Dan Gilbert, a Harvard psychologist, says that we are terrible at predicting what makes us happy. In Stumbling on Happiness he explains how we are terrible at predicting what will make our future selves happy. For example, we think we want to be skinny and then we are surprised when the future self isn’t happy even though they are skinny. There’s a good brief summary of the book in the Washington Post article, C’mon, Get Happy? It’s Easier Said Than Done. If you enjoy the article, I recommend the whole book, Stumbling on Happiness.
There’s a very cool diary of a World War I veteran created from his journal and pictures by his grandson. If anybody would like to do something like this with any of my family members, I’d be happy to help out on the technical side!
On a similar note, my grandmother had a blog. She wrote out all the stories long hand and mailed them to my mom who typed them in and posted them. Then my aunt would print them out and take them over to my grandmother’s for her to see. She was very proud of being an author – she loved sharing stories.
I don’t usually recommend too many movies but I have to say I thought Home of the Brave was a good movie. It’s about some reservists who come home from Iraq and have a hard time fitting back into their old lives.
Frank also thought it was good although he was quick to point out that not everyone that comes home from Iraq is that messed up! As I’ve told him before, I think it’s amazing they aren’t all more messed up. If I got mugged or witnessed a shooting, people would recommend I go to counseling. We send people to Iraq to shoot people and get shot at and they lose friends and when they come home – with no counseling – we’re surprised that they might not find life at home just like they left it?
Frank also suggested that reservists might have the toughest transition of all. They go straight from Iraq to home. He thinks they’d do better if they served state side for a few months as a transition state – with a peer group who’s been in Iraq.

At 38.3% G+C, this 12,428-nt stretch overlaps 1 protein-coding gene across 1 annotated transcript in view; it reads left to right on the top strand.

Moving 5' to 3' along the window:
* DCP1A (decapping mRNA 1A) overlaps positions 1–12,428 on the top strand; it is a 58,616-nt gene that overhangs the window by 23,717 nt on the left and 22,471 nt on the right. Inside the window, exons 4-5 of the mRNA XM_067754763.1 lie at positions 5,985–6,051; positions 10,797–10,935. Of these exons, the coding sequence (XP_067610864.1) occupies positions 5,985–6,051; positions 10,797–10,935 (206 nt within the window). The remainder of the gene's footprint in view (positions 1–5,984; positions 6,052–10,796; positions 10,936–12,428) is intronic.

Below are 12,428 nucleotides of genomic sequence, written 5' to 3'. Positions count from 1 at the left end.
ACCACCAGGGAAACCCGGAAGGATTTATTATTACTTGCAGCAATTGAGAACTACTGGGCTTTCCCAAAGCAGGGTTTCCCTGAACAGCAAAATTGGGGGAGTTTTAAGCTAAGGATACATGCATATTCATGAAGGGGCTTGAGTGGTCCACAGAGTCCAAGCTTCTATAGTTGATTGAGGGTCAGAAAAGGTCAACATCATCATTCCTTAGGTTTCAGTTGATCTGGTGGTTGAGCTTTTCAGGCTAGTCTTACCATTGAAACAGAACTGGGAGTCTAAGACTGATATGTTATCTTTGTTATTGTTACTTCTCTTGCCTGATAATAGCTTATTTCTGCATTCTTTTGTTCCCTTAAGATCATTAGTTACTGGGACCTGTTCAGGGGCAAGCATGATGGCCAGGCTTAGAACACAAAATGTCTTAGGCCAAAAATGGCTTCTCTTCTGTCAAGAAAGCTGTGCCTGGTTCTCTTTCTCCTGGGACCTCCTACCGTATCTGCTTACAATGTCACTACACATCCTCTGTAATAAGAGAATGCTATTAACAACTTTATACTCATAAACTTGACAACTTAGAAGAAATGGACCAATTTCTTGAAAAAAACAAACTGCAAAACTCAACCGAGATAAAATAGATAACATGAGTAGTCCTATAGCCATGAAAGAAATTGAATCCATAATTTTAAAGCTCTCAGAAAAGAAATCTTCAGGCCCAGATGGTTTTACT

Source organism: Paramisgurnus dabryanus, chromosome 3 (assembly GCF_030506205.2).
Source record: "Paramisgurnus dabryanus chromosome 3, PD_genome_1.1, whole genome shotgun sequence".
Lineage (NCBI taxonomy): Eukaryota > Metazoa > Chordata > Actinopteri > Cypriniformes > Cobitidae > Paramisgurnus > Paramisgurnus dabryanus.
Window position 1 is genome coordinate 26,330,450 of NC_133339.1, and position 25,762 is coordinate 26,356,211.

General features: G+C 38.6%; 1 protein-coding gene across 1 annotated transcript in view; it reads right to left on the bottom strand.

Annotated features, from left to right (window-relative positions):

Home of the Brave is worth watching.
We’ve been trying to eat low carb and while that means lots of veggies, it means not much fruit. So it’s been strange to see all the pictures of Steve Pavlina’s raw food diet. He’s trying to eat healthy and eating only fruits and vegetables (that look yummy but very unsatisfying) and we are trying to eat healthy and eating lots of (very yummy) chicken, pork, cheese, elk, deer, asparagus, lobster, green beans, steak, …
It just goes to show you not only are their different tastes for different people but we also have no idea what the healthiest diet for a human being is! (I do assume there is more than one type of healthy diet. People have survived in many different places in the world.)
According to an Illinois judge, you must have religion to adopt:
In an extraordinary decision, Judge Camarata
denied the Burkes’ right to the child because of their lack of belief
in a Supreme Being. Despite the Burkes’ "high moral and ethical
standards," he said, the New Jersey state constitution declares that
"no person shall be deprived of the inestimable privilege of worshiping
Almighty God in a manner agreeable to the dictates of his own
I find that ridiculous. Any human being can have a child regardless of their religion but if you don’t believe in some religion, you can’t adopt one. Sounds like lack of religious freedom to me! If you are free to choose a religion, you should be able to feel free to choose no religion.